A Plan of Action
Final Report of the Ontario Expert Panel on SARS and Infectious Disease Control
Introduction to Final Report (Continued)
We wish to highlight our firm conviction and belief that the need for change centres on a renewal of the public health system, not just the creation of structures or new agencies. Ultimately, the core faith of Ontarians, and indeed Canadians, in government rests on performing certain essential functions well. Historically, one of these essential functions has always been the protection of the population from disease. Therefore, basic public health and core infection control need to be thought of in this light as functions that reflect part of the social contract between the public and its government, and not simply as another fiscal pressure on a burdened health system. Even in an era of fiscal restraint, we must remind ourselves and others of the cost of ignoring the essentials.
In essence, the Panel envisions the creation of a new Ontario Health Protection and Promotion Agency as only one element of a much larger renewal effort that must be supported by broader changes at the local, regional, provincial, and national levels in order to achieve the required public health system for Ontarians.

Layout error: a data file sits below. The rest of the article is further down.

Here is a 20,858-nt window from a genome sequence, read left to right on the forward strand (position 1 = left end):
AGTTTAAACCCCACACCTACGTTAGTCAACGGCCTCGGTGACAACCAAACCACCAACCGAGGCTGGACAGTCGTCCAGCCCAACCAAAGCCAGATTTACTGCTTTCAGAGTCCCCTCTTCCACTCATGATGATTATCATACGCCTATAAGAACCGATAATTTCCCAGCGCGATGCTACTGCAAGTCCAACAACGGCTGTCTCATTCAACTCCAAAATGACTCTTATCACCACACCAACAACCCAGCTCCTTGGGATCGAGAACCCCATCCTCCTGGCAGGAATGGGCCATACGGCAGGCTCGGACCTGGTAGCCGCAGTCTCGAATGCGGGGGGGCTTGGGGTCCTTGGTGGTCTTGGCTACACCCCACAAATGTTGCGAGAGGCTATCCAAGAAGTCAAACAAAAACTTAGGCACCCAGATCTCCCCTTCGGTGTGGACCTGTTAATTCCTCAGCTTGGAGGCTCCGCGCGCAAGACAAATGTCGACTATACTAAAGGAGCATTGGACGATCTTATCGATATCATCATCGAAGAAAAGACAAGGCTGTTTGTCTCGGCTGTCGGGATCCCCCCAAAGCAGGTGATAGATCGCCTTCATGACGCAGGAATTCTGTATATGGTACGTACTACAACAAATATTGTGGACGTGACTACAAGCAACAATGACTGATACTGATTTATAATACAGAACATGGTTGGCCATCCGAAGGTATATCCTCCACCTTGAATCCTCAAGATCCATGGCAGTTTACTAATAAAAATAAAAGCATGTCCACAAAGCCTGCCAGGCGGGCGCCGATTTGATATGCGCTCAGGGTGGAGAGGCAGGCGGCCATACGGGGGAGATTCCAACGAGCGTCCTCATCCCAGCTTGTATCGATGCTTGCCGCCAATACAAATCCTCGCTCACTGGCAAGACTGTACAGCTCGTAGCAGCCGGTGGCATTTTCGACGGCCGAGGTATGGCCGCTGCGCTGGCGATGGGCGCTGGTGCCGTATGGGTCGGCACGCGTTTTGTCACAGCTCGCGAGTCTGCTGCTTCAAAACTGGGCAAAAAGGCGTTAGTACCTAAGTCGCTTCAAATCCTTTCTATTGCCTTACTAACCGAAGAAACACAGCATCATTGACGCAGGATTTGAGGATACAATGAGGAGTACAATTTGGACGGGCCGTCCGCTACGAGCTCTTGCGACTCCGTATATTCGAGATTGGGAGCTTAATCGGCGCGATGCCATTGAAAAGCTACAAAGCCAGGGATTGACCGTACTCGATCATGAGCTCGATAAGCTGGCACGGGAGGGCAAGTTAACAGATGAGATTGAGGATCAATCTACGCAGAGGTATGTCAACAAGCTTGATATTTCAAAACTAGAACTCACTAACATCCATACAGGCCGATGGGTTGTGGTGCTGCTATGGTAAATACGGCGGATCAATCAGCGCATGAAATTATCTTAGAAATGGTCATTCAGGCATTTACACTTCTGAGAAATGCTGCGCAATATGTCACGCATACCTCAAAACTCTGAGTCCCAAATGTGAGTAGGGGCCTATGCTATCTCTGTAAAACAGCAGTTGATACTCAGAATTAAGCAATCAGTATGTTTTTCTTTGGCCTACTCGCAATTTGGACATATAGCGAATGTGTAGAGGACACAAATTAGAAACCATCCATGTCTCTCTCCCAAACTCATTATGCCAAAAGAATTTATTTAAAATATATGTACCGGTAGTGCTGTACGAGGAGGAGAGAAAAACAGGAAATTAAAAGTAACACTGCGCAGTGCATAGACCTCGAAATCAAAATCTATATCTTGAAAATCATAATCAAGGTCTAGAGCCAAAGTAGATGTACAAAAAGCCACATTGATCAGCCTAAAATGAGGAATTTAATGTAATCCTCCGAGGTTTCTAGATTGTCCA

In addition to being a key focus of our Initial Report, this conviction has also been reflected in the work of Dr. Naylor and the National Advisory Committee on SARS and Public Health,1 the work of Senator Kirby and the Senate Committee,2 and in the earlier work of the Walkerton Inquiry3 (in terms of local capacity). All of these reports emphasize the importance of addressing the weaknesses in the foundations of the public health system and infection control capacity, and not simply redirecting existing resources and functions into a new central structure. In our view, if the provincial and/or federal governments only create new public health agencies and simply redirect existing resources into these agencies, we will have built some of the structure, but not the foundations. And, sadly, we will not have learned the appropriate lessons from SARS.
1 Canada. National Advisory Committee on SARS and Public Health, Naylor D. Learning from SARS : renewal of public health in Canada: a report of the National Advisory Committee on SARS and Public Health. [Ottawa] : Health Canada; 2003.
2 The Standing Senate Committee on Social Affairs, Science and Technology, Kirby M. Reforming health protection and promotion in Canada: time to act. November 2003. [Online] Available at :http://www.parl.gc.ca/37/2/parlbus/commbus/senate/Com-e/SOCI-E/rep-e/repfinnov03-e.htm. Accessed November 5, 2003.
3 O’Connor DR (Hon.). Walkerton Commission of Inquiry Reports. Toronto, Ont : Ontario Ministry of the Attorney General; 2002. Also available online at :http://www.attorneygeneral.jus.gov.on.ca/english/about/pubs/walkerton/. Accessed October 23, 2003.